Fathers of the Church
Epistle LXXXVIII: to Nectarius Archbishop of Constantinople
by Gregory Nazianzen in 381 | translated by Charles Gordon Browne, M.A., James Edward Swallow, M.A
It was needful that the Royal Image should adorn the Royal City. For this reason it wears you upon its bosom, as was fitting, with the virtues and the eloquence, and the other beauties with which the Divine Favour has conspicuously enriched you. Us it has treated with utter contempt, and has cast away like refuse and chaff or a wave of the sea. But since friends have a common interest in each other's affairs, I claim a share in your welfare, and feel myself a partaker in your glory and the rest of your prosperity. Do you also, as is fitting, partake of the anxieties and reverses of your exiles, and not only (as the tragedians say) hold and stick to happy circumstances, but also take your part with your friend in troubles; that you may be perfectly just, living justly and equally in respect of friendship and of your friends. May good fortune abide with you long, that you may do yet more good; yes, may it be with you irrevocably and eternally, after your prosperity here, unto the passage to that other world.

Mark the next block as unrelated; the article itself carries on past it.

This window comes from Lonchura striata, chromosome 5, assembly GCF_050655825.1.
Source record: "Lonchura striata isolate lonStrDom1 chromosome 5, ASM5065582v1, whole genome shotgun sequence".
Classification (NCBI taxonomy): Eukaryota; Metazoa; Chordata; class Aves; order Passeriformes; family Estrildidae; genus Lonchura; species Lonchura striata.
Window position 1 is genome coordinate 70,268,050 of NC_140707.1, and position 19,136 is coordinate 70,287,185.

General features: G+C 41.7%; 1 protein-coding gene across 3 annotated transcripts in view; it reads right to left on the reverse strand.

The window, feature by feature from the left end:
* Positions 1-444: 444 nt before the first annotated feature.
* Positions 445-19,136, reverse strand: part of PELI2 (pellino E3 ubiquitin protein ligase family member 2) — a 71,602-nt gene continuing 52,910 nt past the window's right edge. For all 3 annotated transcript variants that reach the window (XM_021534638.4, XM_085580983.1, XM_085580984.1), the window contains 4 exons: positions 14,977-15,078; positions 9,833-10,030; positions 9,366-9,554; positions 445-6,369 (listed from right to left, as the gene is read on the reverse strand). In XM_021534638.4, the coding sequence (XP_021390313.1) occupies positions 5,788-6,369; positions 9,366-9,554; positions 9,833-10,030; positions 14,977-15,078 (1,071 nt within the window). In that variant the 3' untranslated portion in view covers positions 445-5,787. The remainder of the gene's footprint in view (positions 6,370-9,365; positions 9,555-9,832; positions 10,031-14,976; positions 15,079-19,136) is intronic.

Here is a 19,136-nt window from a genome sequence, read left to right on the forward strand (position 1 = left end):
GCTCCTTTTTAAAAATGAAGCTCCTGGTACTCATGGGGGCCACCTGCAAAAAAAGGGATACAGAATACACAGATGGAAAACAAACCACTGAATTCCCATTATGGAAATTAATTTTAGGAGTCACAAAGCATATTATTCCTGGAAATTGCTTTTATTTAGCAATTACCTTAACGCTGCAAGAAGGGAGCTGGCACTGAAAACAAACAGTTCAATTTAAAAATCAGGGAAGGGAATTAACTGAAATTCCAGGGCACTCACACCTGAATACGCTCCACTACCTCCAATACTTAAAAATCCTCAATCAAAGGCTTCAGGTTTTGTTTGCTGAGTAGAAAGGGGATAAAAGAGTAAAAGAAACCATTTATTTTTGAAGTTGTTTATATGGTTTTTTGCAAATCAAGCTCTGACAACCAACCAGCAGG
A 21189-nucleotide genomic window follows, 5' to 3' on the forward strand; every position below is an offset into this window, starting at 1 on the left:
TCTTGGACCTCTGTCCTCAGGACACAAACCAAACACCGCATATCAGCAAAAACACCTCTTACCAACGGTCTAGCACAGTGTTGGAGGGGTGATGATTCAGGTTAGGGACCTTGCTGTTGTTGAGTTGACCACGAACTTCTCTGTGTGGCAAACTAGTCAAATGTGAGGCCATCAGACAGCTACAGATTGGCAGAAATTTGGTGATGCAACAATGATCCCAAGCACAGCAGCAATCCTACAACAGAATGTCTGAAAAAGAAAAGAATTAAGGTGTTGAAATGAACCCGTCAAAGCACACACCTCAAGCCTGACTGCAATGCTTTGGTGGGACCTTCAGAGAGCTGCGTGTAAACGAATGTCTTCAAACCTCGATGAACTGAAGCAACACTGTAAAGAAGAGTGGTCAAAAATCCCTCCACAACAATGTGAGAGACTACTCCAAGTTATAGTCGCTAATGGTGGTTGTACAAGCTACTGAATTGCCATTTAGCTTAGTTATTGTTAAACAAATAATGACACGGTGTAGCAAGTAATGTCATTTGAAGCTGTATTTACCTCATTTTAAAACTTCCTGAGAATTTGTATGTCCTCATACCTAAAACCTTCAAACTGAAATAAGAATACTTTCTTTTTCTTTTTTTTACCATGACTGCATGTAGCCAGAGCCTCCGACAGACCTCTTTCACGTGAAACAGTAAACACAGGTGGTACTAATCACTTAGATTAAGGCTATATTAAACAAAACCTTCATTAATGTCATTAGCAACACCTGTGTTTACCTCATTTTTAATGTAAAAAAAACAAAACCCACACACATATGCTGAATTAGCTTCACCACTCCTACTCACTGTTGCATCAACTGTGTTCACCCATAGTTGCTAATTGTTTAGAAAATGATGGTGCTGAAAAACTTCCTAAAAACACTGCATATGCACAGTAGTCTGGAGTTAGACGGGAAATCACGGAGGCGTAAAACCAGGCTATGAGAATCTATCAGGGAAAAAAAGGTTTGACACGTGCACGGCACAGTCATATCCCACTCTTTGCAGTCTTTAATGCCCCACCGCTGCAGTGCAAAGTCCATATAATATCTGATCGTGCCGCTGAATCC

Taken from "The Early Church Fathers and Other Works" originally published by Wm. B. Eerdmans Pub. Co. in English in Edinburgh, Scotland, beginning in 1867. (LNPF II/VII, Schaff and Wace). The digital version is by The Electronic Bible Society, P.O. Box 701356, Dallas, TX 75370, 214-407-WORD.